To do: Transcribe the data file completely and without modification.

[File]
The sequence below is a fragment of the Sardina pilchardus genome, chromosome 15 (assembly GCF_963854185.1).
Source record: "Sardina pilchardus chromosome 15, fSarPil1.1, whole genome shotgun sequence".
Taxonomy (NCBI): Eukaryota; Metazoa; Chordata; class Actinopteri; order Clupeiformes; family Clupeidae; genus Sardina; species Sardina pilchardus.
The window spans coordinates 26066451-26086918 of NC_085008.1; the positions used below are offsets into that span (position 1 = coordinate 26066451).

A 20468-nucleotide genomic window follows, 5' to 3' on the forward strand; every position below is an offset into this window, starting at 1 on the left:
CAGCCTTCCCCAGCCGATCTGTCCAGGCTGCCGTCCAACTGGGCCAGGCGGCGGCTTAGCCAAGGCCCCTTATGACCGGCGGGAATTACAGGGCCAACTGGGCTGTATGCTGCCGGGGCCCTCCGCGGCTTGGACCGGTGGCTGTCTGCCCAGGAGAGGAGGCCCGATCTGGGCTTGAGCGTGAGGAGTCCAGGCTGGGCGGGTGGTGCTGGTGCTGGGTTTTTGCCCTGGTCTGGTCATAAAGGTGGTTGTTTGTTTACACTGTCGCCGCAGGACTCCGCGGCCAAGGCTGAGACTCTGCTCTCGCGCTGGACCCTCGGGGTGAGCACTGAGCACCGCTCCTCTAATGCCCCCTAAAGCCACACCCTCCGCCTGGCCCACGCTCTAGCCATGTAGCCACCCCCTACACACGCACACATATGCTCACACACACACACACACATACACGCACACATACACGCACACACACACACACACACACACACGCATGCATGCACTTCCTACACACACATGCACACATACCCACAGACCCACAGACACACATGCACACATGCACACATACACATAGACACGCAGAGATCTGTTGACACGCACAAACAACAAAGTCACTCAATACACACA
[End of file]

The sequence below is a fragment of the Sardina pilchardus genome, chromosome 15 (assembly GCF_963854185.1).
Source record: "Sardina pilchardus chromosome 15, fSarPil1.1, whole genome shotgun sequence".
Taxonomy (NCBI): Eukaryota; Metazoa; Chordata; class Actinopteri; order Clupeiformes; family Clupeidae; genus Sardina; species Sardina pilchardus.
The window spans coordinates 26066451-26086918 of NC_085008.1; the positions used below are offsets into that span (position 1 = coordinate 26066451).

A 20468-nucleotide genomic window follows, 5' to 3' on the forward strand; every position below is an offset into this window, starting at 1 on the left:
CAGCCTTCCCCAGCCGATCTGTCCAGGCTGCCGTCCAACTGGGCCAGGCGGCGGCTTAGCCAAGGCCCCTTATGACCGGCGGGAATTACAGGGCCAACTGGGCTGTATGCTGCCGGGGCCCTCCGCGGCTTGGACCGGTGGCTGTCTGCCCAGGAGAGGAGGCCCGATCTGGGCTTGAGCGTGAGGAGTCCAGGCTGGGCGGGTGGTGCTGGTGCTGGGTTTTTGCCCTGGTCTGGTCATAAAGGTGGTTGTTTGTTTACACTGTCGCCGCAGGACTCCGCGGCCAAGGCTGAGACTCTGCTCTCGCGCTGGACCCTCGGGGTGAGCACTGAGCACCGCTCCTCTAATGCCCCCTAAAGCCACACCCTCCGCCTGGCCCACGCTCTAGCCATGTAGCCACCCCCTACACACGCACACATATGCTCACACACACACACACACATACACGCACACATACACGCACACACACACACACACACACACACGCATGCATGCACTTCCTACACACACATGCACACATACCCACAGACCCACAGACACACATGCACACATGCACACATACACATAGACACGCAGAGATCTGTTGACACGCACAAACAACAAAGTCACTCAATACACACA